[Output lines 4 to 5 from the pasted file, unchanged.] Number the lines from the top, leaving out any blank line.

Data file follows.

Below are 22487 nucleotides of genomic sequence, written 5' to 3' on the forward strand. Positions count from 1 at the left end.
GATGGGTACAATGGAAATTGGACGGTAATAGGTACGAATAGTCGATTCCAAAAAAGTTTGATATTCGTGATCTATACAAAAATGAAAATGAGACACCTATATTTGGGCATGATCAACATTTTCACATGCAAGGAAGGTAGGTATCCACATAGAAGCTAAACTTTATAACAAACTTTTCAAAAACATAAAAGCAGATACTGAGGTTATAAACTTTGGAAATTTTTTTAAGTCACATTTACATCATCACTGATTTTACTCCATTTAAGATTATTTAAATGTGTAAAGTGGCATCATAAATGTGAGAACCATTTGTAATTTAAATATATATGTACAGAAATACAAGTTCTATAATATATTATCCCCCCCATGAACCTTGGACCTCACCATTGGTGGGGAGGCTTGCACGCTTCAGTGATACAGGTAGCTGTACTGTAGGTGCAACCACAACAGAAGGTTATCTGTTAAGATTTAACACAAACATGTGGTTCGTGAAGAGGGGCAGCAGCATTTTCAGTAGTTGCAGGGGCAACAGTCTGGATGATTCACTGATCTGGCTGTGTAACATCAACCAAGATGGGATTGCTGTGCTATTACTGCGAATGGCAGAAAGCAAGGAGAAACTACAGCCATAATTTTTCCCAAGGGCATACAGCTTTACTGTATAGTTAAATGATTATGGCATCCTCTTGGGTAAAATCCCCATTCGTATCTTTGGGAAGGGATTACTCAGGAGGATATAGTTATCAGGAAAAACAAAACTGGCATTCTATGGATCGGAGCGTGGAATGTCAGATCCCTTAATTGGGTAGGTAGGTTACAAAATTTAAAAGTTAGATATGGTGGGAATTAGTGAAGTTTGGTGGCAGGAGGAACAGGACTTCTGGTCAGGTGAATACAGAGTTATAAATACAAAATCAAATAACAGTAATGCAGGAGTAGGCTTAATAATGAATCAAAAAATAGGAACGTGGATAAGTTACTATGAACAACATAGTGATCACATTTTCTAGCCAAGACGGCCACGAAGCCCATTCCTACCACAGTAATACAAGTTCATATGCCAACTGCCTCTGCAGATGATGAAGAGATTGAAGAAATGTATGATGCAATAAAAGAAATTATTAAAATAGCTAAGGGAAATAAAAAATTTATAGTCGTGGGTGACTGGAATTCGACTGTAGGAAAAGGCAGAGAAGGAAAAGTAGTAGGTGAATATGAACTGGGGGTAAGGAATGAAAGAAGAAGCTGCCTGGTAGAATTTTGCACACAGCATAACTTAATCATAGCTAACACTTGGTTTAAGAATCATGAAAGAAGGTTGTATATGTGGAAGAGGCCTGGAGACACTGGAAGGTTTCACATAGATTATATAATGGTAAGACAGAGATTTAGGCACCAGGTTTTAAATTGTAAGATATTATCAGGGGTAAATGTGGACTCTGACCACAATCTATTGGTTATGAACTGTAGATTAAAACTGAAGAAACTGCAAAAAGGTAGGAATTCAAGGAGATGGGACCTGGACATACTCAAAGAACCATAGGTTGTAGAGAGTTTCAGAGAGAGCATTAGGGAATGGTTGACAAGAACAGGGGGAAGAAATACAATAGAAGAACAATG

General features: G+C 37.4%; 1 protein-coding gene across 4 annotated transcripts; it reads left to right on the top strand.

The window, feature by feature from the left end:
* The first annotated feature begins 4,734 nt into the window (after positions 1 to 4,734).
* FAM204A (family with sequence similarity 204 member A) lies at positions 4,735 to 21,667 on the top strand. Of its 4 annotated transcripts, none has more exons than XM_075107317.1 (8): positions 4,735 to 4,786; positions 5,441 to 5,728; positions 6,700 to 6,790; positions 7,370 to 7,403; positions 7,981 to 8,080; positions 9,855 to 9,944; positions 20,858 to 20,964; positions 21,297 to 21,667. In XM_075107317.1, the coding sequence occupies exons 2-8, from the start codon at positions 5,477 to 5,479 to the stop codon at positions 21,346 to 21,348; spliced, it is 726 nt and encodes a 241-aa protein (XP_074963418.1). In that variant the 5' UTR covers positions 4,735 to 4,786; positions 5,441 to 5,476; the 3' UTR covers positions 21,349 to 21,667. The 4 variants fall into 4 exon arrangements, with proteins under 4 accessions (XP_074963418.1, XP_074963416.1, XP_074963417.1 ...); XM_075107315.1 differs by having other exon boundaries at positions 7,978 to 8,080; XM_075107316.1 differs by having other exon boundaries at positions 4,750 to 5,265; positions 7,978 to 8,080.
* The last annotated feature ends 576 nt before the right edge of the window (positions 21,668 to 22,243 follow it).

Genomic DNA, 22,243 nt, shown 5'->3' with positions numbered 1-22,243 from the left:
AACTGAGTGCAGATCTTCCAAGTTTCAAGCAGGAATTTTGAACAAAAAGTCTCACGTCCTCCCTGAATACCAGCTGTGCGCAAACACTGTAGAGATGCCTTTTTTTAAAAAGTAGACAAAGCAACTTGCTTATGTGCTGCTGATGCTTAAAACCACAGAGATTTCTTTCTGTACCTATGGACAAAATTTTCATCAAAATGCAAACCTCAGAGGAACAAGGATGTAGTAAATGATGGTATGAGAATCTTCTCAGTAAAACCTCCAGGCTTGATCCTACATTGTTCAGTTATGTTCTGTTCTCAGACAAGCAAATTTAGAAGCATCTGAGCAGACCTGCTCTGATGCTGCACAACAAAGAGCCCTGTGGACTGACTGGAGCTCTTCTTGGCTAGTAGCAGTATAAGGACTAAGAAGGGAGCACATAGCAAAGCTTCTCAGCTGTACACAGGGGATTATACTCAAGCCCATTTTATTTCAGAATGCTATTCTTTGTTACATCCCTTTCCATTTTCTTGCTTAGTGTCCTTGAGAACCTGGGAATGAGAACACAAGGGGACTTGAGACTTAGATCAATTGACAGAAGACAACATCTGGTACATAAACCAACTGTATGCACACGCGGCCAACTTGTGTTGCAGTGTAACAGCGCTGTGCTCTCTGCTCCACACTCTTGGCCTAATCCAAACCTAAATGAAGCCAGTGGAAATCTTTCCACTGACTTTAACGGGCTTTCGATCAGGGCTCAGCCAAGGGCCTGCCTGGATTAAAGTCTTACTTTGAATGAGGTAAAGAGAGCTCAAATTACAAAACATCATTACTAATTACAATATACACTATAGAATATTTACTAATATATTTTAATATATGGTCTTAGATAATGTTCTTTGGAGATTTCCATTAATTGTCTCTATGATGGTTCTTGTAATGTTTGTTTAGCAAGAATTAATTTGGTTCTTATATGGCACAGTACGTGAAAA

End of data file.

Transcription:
The window, feature by feature from the left end:
* The first annotated feature begins 4,734 nt into the window (after positions 1 to 4,734).